Can Dominic Thiem Halt Rafael Nadal’s French Open Dominance?
The dust has settled on the Australian Open after Novak Djokovic muscled past Dominic Thiem in five absorbing sets to get his hands on a record-extending eighth crown.
While another Grand Slam chapter has closed, the French Open will be the scene for the second major of the season in May where Rafael Nadal will be hoping to celebrate in trademark style by biting the handle of the Coupe des Mousquetaires for the 13th time.
While Nadal's dominance in Paris has been undeniable, Thiem may well have something to say on the matter and perhaps he is best placed to dethrone the Spaniard.
Third Time Lucky?
Thiem may not want to be reminded that he has lost all three of the Grand Slam singles finals he has contested. On the red dirt at Roland Garros, he was defeated two years on the trot by Nadal.
The Austrian has shown over the past 12 months he can compete with the 'Big Three'. Prior to his Australian Open final defeat, he had won four of his past five clashes with Djokovic.
Against Nadal, they have split their past six meetings. However, Thiem memorably disposed of Nadal in straight sets in the semi-finals of the Barcelona Open last year where the 26-year-old produced an impeccable display and Nadal couldn't handle his raw power.
At the time of writing, Thiem is back up to fourth in the ATP world rankings and he is a mere 85 points adrift of Federer in third. What sets Thiem apart is his skill sets as he is one of the best exponents of the single-handed backhand on the tour.
His forehand is crunching and when you factor in his kick serve as well as his improved volleying, Thiem is virtually the complete player.
At Home On Clay
It's important to note that while Thiem is fast transitioning into an all-rounder, clay is the surface he still feels most comfortable on.
With 10 of his 16 ATP titles coming on the red dirt, this illustrates the point perfectly. As far as the French Open goes, his first final defeat against Nadal in 2018 was a steep learning curve.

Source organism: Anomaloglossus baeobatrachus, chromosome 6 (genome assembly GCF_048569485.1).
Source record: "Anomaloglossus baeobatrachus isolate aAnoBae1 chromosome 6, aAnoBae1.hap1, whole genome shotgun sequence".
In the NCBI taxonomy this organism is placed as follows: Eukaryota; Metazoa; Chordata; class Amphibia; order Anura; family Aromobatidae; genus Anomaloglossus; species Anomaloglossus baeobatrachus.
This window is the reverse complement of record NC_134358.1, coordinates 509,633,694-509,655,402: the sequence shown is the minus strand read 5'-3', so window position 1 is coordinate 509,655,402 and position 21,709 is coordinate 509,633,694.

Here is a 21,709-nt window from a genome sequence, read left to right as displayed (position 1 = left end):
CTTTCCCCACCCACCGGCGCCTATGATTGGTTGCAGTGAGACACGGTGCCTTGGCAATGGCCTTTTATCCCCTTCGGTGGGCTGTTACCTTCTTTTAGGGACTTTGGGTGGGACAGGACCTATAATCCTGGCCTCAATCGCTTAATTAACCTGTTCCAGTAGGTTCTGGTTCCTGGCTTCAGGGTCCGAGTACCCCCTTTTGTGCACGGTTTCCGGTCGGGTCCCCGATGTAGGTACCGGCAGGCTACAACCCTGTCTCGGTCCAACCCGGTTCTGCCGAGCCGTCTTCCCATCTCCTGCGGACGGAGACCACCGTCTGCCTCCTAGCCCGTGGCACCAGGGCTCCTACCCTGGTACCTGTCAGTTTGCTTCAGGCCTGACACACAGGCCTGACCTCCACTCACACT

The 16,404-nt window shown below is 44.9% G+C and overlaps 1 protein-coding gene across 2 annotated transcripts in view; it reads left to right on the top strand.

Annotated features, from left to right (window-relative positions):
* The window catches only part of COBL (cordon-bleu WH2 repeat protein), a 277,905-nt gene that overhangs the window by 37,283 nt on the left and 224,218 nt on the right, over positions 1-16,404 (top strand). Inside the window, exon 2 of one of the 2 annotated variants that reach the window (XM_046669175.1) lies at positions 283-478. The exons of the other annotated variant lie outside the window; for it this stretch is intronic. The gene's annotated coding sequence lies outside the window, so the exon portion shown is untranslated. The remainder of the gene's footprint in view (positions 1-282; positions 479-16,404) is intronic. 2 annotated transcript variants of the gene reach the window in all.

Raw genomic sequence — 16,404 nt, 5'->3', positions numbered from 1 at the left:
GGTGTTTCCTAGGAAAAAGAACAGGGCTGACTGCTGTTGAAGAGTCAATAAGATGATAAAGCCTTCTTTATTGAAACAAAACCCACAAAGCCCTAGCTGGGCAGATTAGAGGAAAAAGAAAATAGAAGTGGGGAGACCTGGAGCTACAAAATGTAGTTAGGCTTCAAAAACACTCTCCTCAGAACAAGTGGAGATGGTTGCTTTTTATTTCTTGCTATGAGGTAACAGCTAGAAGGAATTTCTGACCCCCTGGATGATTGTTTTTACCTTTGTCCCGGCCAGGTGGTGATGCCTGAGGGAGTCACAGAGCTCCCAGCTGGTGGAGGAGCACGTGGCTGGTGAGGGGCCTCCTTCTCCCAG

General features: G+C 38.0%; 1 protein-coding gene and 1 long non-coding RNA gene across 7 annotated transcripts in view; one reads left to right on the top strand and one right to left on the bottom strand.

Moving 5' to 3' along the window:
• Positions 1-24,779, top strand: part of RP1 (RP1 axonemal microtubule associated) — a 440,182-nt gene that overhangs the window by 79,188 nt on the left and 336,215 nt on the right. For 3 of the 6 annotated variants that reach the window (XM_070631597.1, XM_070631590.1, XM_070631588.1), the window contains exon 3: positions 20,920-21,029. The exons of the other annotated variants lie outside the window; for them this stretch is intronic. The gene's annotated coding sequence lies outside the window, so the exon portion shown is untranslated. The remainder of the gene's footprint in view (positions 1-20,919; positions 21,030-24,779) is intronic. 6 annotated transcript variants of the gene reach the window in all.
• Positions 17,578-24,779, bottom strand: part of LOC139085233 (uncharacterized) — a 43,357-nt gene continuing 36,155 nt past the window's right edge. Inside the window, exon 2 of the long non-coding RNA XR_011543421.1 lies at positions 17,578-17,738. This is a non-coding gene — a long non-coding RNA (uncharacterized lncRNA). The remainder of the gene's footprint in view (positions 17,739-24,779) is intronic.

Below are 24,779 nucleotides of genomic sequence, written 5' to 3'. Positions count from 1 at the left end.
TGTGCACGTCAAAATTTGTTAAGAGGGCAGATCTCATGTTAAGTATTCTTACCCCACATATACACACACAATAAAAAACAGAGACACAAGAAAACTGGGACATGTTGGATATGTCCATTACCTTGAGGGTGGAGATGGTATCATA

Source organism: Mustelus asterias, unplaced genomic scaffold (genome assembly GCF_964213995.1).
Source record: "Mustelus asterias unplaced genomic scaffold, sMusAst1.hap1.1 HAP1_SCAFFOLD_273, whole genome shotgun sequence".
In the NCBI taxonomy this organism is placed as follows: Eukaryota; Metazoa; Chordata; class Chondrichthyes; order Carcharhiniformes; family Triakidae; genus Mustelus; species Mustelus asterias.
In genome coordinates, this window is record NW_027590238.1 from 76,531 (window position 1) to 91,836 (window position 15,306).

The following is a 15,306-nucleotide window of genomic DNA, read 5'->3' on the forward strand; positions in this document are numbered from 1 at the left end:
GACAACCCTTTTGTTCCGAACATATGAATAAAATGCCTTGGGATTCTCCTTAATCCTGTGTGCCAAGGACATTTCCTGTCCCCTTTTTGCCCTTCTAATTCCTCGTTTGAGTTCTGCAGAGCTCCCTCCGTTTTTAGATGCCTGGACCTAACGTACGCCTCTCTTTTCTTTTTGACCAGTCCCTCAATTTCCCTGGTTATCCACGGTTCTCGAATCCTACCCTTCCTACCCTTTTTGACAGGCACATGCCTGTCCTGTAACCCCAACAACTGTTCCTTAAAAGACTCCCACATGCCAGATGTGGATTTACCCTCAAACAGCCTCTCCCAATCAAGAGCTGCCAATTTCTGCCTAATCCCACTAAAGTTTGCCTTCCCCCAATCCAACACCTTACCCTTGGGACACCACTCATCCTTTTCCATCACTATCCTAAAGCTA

Opportunities were scarce as he broke just once and he only won 67 per cent of his first-serve points compared to Nadal's 82. The world number two was comprehensive in all facets of his game and his 6-4, 6-2, 6-2 victory demonstrated the gulf in class between the two players on that day.
Thiem, left, had to make do with the runners-up prize at the 2019 French Open (© PA Images)
Fast forward 12 months, and while the outcome was the same, Thiem managed to pick up a set. Both Nadal and Djokovic have pointed out in their acceptance speeches after the French and Australian Open finals respectively that Thiem is on the precipice of clinching a maiden tennis major.
The finer details in these matches have proved to be very small, but they are the difference between the chasing pack and gatecrashing the 'Big Three' party.
Time On His Side
The statistics from the 'Big Three' are alarming. Djokovic, Nadal and Federer have shared the last 13 Slams between them and the Serbian, who is back to the summit of the rankings, has spent 276 weeks at the top – 34 weeks short of Federer's record.
While the superlative trident have shown no signs of slowing down, one thing on Thiem's side is time.
Yes, Djokovic and Nadal may have both won five Grand Slam titles since turning 30, but Thiem is in his pomp.
Although he has been the nearly man, he should take inspiration from the fact that Andy Murray lost his first four major finals before he made the breakthrough.
Thiem's training during the off-season has stood him in good stead and there's no obvious flaw to his game.
Being patient as always will be key. Nadal may be the short-priced favourite with Bet365 at 10/11 to retain the French Open, but Thiem is knocking on the door.
Sooner rather than later, it will open for him.
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